SouvenirSouvenir (Michael Shamberg, USA): I came into Souvenir really prepared to like it. It’s got a voice over by Christiana Ricci and Kristin Scott Thomas plays a small role; these two women are, to my mind, both among the very best actresses of their respective generations. It was photographed by James Herbert, an experimental film maker whose meticulous, otherworldly shorts I have come to love (and who's also made some great videos for REM). Alas, Souvenir is utterly unwatchable. It follows a the trials and tribulations of a young woman living in Paris, who seems to be scarred by memories of a childhood sexual experience. The voice over that poor Ricci is asked to read is more pretentious than I could have possibly imagined (and, to again invoke Star Wars, I can imagine quite a bit), the performances are totally wooden (even Thomas fares badly) and the pacing is very plodding indeed. Checking in at a mere 78 minutes, Souvenir feels like it lasts an eternity.

Such A Long JourneySuch A Long Journey (Sturla Gunnarsson, Canada): Adapted from Canadian Rohinton Mistry's novel, this film by Sturla Gunnarson chronicles a difficult time in Indian history, the early 70s, with restraint and a great deal of humor. Gunnarsson gives an intimate, clearly visualized portrayal of a tightly knit community of Parsis living in Bombay, trying to hold everything together at the exact moment when everything -- nationally and, for the protagonist Gustad, familially -- was flying apart. In a way, Gunnarsson is the anti-Merchant/Ivory; rather than indulging a pretentious sense of importance and seriousness as their films so often do, Such A Long Journey was a small, almost humble film, with occasional and perfectly timed epic flourishes.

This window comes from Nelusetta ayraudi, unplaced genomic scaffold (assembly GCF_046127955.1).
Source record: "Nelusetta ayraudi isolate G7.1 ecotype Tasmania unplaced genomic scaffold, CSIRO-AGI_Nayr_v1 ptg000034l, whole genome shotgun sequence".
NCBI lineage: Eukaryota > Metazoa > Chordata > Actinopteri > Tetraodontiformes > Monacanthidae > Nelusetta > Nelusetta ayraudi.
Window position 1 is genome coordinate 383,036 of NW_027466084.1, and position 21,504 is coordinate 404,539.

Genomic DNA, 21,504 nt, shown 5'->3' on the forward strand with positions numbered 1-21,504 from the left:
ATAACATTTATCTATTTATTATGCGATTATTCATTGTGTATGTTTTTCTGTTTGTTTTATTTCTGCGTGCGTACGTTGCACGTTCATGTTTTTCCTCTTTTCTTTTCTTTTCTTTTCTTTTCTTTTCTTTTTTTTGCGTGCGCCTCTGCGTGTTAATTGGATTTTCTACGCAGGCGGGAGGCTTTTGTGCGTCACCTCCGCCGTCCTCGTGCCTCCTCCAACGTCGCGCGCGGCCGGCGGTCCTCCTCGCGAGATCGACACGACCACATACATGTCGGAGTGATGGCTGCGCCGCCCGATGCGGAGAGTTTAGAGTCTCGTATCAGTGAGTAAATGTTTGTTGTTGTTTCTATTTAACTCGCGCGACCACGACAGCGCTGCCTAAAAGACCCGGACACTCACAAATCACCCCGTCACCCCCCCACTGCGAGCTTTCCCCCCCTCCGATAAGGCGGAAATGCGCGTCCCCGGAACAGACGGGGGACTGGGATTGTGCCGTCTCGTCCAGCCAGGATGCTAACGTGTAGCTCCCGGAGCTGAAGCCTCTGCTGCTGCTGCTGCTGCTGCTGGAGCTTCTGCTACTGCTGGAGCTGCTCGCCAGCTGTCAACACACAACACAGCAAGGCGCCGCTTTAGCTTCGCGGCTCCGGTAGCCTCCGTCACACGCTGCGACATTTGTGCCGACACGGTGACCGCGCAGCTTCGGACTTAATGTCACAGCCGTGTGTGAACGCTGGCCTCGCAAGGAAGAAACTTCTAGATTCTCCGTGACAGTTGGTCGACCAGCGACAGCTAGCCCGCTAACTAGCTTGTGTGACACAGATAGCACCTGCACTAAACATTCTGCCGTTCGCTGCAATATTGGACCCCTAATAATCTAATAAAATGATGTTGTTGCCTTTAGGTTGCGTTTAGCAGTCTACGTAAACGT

TrapsTraps (Vera Chytilova, Czech Republic): Czech film maker Vera Chytilova isn’t as well known on this side of the Atlantic as she deserves to be. Her 1967 films Daisies is an insane, surreal little masterpiece, a real classic of the era; her newest work, Traps, follows in the path laid out by that film. This is a harsh, biting comedy about the aftermath of the fall of communism, and has a genuinely fleshy, bawdy feel to it. It's pretty tough to watch in places, and Chytilova seems to revel in making her audience squirm. It all comes to a point, though; Chytilova is showing us just how unbearable life has become in a country where the structures of oppression have vanished without any kind of reasonable society to replace it. This is a rollicking comedy, but it has a palatable melancholy about it. All is not well in Eastern Europe, but it's a relief to see that the woman who chronicled an earlier generation of that region's disorder still, magically, gives the impression of being at the peak of her form.

Under a SpellUnder A Spell (Carlos Carrera, Mexico): For me, this film takes the "most pleasant surprise" award of the festival (maybe it's a tie with The Last Contract). Directed by Carlos Carrera, this lovely, loving film chronicles twenty five years of that Mexico's history, beginning at the early part of the century and moving, very slowly and with great attention to detail, through the social and political turmoil whose scars are still visible in that country. This is not simply a national epic, though; the film follows the life of Eliseo and his schoolteacher Felipa, showing how both of them are quiet, passionate and lonely people, forever on the cusp of true happiness. A real paradox is at work in Carerra's style; like Gunnarsson in Such A Long Journey, he can't seem to decide if he wants to be epic or intimate. The clarity with which he develops both of these competing elements of the film is a formidable achievement, though, and makes Under A Spell one of the most subtle, original films to come out of Mexico in recent memory. It's a swooning, romantic work, drawing on the best traditions of Mexican melodrama but also enhancing that form with a political sense and a starry-eyed visual sensibility.